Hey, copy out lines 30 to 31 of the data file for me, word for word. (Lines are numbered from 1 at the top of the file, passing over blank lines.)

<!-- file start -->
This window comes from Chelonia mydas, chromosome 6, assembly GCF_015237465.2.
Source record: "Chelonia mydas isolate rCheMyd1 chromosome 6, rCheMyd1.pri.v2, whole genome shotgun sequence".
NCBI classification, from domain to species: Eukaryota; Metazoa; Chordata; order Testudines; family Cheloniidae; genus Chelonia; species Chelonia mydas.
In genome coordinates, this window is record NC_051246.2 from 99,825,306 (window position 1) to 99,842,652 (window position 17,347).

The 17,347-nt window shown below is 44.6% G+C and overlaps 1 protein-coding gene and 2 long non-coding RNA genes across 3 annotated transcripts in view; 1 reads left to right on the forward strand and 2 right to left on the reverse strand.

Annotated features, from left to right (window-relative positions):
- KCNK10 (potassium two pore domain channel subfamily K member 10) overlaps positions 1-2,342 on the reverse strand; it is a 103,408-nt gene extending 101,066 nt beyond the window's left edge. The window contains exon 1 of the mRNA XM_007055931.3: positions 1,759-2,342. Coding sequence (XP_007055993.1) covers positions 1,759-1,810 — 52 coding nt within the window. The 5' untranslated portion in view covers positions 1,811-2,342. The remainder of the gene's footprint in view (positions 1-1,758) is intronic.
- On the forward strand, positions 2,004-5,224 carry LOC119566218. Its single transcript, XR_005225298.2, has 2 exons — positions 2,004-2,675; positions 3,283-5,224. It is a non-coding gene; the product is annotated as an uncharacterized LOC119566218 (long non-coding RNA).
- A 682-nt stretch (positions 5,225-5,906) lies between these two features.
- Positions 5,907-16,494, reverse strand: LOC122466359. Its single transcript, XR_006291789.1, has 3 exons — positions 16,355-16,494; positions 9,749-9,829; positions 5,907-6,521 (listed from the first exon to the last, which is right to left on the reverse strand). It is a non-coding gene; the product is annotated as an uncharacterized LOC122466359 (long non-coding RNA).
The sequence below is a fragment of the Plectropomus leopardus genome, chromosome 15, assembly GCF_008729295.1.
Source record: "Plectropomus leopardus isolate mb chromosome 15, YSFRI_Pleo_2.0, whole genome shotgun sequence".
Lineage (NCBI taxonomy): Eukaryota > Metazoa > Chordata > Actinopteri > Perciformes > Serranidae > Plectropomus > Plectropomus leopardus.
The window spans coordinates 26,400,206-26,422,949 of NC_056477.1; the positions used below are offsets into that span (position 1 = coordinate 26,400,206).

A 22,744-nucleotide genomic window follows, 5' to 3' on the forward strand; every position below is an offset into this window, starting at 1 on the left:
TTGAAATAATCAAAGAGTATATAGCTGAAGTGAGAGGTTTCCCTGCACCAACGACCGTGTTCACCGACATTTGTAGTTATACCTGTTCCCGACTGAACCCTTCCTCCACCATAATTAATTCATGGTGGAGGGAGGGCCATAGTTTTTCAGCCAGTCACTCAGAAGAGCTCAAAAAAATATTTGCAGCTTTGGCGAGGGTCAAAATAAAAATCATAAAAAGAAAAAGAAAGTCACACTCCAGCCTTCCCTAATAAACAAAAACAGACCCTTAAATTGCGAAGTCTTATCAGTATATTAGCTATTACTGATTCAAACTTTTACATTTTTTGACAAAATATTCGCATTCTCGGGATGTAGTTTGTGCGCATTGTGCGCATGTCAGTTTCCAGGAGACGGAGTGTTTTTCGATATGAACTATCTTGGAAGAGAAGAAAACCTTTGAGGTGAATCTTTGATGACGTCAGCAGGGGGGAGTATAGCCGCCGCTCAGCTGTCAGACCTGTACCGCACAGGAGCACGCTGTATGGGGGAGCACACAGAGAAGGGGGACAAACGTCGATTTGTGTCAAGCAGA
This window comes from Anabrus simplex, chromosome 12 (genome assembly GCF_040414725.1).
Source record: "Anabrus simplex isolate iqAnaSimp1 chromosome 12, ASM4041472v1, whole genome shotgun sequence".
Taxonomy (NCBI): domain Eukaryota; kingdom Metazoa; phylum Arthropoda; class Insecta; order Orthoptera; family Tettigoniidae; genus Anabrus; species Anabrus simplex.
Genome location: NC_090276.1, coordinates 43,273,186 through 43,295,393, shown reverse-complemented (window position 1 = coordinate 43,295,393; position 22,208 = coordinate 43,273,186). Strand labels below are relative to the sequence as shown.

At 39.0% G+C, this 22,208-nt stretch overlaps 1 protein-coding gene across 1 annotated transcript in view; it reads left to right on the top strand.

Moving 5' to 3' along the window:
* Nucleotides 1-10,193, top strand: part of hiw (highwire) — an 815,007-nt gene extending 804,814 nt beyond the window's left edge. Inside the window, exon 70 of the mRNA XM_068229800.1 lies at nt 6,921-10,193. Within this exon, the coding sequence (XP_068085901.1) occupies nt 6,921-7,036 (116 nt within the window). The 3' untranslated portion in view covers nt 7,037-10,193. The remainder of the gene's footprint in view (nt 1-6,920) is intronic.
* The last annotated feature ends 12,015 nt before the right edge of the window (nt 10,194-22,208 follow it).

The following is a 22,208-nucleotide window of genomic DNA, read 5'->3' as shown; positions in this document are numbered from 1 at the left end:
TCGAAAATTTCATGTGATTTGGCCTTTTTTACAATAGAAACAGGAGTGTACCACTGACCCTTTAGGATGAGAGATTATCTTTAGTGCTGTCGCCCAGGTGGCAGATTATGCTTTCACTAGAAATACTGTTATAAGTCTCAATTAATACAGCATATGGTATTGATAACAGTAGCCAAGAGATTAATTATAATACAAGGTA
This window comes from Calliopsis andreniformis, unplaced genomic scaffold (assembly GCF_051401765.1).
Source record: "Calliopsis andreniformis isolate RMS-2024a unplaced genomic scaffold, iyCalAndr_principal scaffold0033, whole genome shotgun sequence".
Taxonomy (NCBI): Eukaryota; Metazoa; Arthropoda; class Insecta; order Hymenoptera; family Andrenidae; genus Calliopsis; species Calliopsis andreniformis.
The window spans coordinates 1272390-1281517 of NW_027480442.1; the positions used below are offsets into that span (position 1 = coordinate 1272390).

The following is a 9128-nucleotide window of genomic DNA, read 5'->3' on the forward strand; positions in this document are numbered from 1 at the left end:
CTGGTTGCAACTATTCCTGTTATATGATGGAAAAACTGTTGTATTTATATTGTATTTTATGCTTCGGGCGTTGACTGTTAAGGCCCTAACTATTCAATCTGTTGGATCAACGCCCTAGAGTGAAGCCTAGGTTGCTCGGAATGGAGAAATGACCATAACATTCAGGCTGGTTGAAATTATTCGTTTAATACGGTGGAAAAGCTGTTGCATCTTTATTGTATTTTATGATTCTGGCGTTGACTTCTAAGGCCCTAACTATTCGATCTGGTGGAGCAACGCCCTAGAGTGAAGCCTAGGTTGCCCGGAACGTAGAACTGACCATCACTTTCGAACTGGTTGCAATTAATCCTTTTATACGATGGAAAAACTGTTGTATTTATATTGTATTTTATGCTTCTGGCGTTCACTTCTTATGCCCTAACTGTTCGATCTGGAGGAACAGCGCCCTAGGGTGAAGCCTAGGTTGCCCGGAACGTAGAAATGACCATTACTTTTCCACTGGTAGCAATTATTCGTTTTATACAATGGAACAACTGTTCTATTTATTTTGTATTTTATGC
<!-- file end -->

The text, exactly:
The window spans coordinates 1272390-1281517 of NW_027480442.1; the positions used below are offsets into that span (position 1 = coordinate 1272390).

The following is a 9128-nucleotide window of genomic DNA, read 5'->3' on the forward strand; positions in this document are numbered from 1 at the left end: